US Open 2013: Nadal batters single-handers, none named Federer
US Open 2013: Rafael Nadal thrashes Tommy Robredo 6-0 6-2 6-2 to reach the semi-finals at Flushing Meadows
The draw for the US Open promised the first-ever meeting in New York between Rafael Nadal and Roger Federer after 31 career matches. But it was not to be.
Federer, after a week of near clockwork Swiss timing, wilted in the 91 percent humidity, away from the Arthur Ashe stadium for the first time in exactly seven years, and lost in straight sets to the No19 seed, Tommy Robredo.
But the meetings between Nadal and Federer have always been highly anticipated because, for all Federer’s dominance in Grand Slam tennis—17 Major titles—he had faced, in Nadal, his nemesis. In 21 of their 31 matches, including eight of their 10 Grand Slam meetings, Nadal had come out the winner—Federer has not beaten him in a Major since Wimbledon 2007.
The left-handed Nadal early on found the Federer Achilles heel against the huge and heavy top-spin that his forehand could generate across a tennis court: It was Federer’s single-handed backhand. The height, spin and swinging trajectory of that Nadal cross-court shot, pounded time after time at the Swiss backhand wing, drew enough errors or defensive returns to prise open the Federer game, and with every match they played, the Nadal tactic and execution improved despite Federer developing better ways of returning it.
So effective did the tactic become that every other player looked and learned. The most recent of those was Robredo, who directed the majority of his shots to the Federer backhand to draw either an error or to open the forehand court for a winning play. The statistics showed that 21 of Federer’s 36 forced errors came from the backhand, plus another 21 unforced errors.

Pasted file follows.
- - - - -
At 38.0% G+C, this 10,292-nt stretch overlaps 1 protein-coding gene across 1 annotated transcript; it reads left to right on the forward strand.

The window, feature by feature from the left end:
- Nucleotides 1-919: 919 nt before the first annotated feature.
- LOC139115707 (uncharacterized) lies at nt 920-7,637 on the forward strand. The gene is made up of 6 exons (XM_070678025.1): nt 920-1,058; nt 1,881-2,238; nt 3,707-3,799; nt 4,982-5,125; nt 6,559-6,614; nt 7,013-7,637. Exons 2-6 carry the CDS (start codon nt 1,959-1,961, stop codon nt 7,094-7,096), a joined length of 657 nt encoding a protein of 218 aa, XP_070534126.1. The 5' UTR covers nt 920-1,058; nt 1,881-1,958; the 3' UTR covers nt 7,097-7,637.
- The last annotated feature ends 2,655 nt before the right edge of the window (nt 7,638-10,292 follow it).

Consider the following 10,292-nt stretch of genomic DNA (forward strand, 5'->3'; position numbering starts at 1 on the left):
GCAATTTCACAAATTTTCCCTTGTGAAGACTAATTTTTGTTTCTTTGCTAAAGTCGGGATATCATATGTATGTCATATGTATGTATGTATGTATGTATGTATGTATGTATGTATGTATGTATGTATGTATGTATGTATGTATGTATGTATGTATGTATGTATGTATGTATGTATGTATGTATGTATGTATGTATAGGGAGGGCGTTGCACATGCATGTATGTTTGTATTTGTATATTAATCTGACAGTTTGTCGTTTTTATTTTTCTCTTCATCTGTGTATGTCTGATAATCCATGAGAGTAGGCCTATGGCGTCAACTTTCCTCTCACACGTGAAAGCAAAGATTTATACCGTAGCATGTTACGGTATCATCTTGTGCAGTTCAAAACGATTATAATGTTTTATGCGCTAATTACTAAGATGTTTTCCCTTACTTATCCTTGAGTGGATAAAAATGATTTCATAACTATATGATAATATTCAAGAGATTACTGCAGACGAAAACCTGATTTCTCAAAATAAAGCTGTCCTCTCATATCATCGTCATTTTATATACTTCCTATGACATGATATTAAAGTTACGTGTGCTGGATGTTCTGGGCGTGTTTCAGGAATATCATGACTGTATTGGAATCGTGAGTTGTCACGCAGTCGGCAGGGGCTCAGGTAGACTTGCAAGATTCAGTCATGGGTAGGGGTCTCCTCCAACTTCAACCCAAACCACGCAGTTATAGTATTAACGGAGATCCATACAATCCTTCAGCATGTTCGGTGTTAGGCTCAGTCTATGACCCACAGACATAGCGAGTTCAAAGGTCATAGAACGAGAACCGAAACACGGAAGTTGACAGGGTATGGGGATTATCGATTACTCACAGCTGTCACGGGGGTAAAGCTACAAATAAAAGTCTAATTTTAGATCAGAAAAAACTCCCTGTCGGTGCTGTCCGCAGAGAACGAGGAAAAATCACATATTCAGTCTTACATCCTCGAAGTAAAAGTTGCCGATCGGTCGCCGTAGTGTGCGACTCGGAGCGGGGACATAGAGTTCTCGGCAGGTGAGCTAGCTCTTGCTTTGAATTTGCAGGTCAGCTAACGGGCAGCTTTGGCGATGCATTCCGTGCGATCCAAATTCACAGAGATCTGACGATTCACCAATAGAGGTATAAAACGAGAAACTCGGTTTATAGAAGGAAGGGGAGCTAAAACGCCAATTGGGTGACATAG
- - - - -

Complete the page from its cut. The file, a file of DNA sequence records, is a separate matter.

It was, it should be said, an atypical performance from Federer in which 14 of 16 break chances went unconverted and 20 of 50 net points were lost.
And the Robredo victory won him the dubious pleasure of being on the receiving end of that same treatment. For in a curious alignment of the draw, six men with a single-handed backhand made the fourth round and four of them took a place in each of the quarters. Nadal faced a different one of them at each stage and, even more unusual, could anticipate a third in the semi-finals.
How would the others fair?
First up was Philipp Kohlschreiber, whose elegant all-court game had already taken out the big serving and forehand of John Isner. The German, seeded 22, can cut his way through the most able as well as the most powerful of players when his flat and angled hitting, volleying and touch game are on song. And he played at his best level to take the first set tie-break—though Nadal, like Federer the same day, let a mass of break points go begging.
Kohlschrieber’s break-neck tennis produced 20 winners but 21 errors in that opening set before Nadal regrouped to make twice as many winners as errors in the three remaining sets. The Spaniard accelerated away, even though the German continued his high level of play, 6-4, 6-3, 6-1, to extend Nadal’s record against the German to 10-1.
Coming into his match against countryman Robredo, Nadal held a 6-0 win-loss record and he had dropped only one set along the way.
By the time they met, Nadal’s forehand was already proving to be in fearsome shape. He had made 78 forehand winners, plus 80 percent of his net approaches—a rapidly increasing element in the Nadal game—and through each match had made far more winners than errors.